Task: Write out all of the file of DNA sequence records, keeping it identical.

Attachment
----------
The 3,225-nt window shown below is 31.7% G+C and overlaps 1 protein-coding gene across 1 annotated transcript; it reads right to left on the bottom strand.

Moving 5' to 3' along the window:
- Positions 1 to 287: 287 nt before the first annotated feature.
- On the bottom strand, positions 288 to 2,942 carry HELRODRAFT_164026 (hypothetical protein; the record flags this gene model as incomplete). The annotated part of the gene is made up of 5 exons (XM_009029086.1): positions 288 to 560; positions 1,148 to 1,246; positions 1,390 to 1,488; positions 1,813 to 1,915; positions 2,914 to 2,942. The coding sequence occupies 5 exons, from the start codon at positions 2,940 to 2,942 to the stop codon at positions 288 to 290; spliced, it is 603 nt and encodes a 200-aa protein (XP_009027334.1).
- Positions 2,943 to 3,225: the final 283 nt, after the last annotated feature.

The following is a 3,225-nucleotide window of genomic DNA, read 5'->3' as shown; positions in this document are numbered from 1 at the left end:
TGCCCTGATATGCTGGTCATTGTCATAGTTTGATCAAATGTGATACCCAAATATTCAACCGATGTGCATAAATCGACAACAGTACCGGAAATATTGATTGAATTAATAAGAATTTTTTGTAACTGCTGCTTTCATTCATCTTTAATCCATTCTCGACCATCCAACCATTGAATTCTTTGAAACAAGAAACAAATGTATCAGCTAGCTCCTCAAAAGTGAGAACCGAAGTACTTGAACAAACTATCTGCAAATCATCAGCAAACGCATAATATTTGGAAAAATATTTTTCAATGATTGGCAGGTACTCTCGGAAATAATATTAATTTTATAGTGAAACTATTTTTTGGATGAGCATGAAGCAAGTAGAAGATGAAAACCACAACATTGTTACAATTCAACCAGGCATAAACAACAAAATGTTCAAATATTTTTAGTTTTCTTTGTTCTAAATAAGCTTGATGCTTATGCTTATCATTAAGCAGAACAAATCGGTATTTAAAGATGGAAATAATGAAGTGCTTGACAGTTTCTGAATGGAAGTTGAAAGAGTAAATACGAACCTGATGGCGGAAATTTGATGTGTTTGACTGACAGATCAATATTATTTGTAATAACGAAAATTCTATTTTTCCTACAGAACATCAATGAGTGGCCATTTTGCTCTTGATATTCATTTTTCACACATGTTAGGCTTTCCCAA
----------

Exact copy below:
The 3,225-nt window shown below is 31.7% G+C and overlaps 1 protein-coding gene across 1 annotated transcript; it reads right to left on the bottom strand.

Moving 5' to 3' along the window:
- Positions 1 to 287: 287 nt before the first annotated feature.
- On the bottom strand, positions 288 to 2,942 carry HELRODRAFT_164026 (hypothetical protein; the record flags this gene model as incomplete). The annotated part of the gene is made up of 5 exons (XM_009029086.1): positions 288 to 560; positions 1,148 to 1,246; positions 1,390 to 1,488; positions 1,813 to 1,915; positions 2,914 to 2,942. The coding sequence occupies 5 exons, from the start codon at positions 2,940 to 2,942 to the stop codon at positions 288 to 290; spliced, it is 603 nt and encodes a 200-aa protein (XP_009027334.1).
- Positions 2,943 to 3,225: the final 283 nt, after the last annotated feature.

The following is a 3,225-nucleotide window of genomic DNA, read 5'->3' as shown; positions in this document are numbered from 1 at the left end:
TGCCCTGATATGCTGGTCATTGTCATAGTTTGATCAAATGTGATACCCAAATATTCAACCGATGTGCATAAATCGACAACAGTACCGGAAATATTGATTGAATTAATAAGAATTTTTTGTAACTGCTGCTTTCATTCATCTTTAATCCATTCTCGACCATCCAACCATTGAATTCTTTGAAACAAGAAACAAATGTATCAGCTAGCTCCTCAAAAGTGAGAACCGAAGTACTTGAACAAACTATCTGCAAATCATCAGCAAACGCATAATATTTGGAAAAATATTTTTCAATGATTGGCAGGTACTCTCGGAAATAATATTAATTTTATAGTGAAACTATTTTTTGGATGAGCATGAAGCAAGTAGAAGATGAAAACCACAACATTGTTACAATTCAACCAGGCATAAACAACAAAATGTTCAAATATTTTTAGTTTTCTTTGTTCTAAATAAGCTTGATGCTTATGCTTATCATTAAGCAGAACAAATCGGTATTTAAAGATGGAAATAATGAAGTGCTTGACAGTTTCTGAATGGAAGTTGAAAGAGTAAATACGAACCTGATGGCGGAAATTTGATGTGTTTGACTGACAGATCAATATTATTTGTAATAACGAAAATTCTATTTTTCCTACAGAACATCAATGAGTGGCCATTTTGCTCTTGATATTCATTTTTCACACATGTTAGGCTTTCCCAA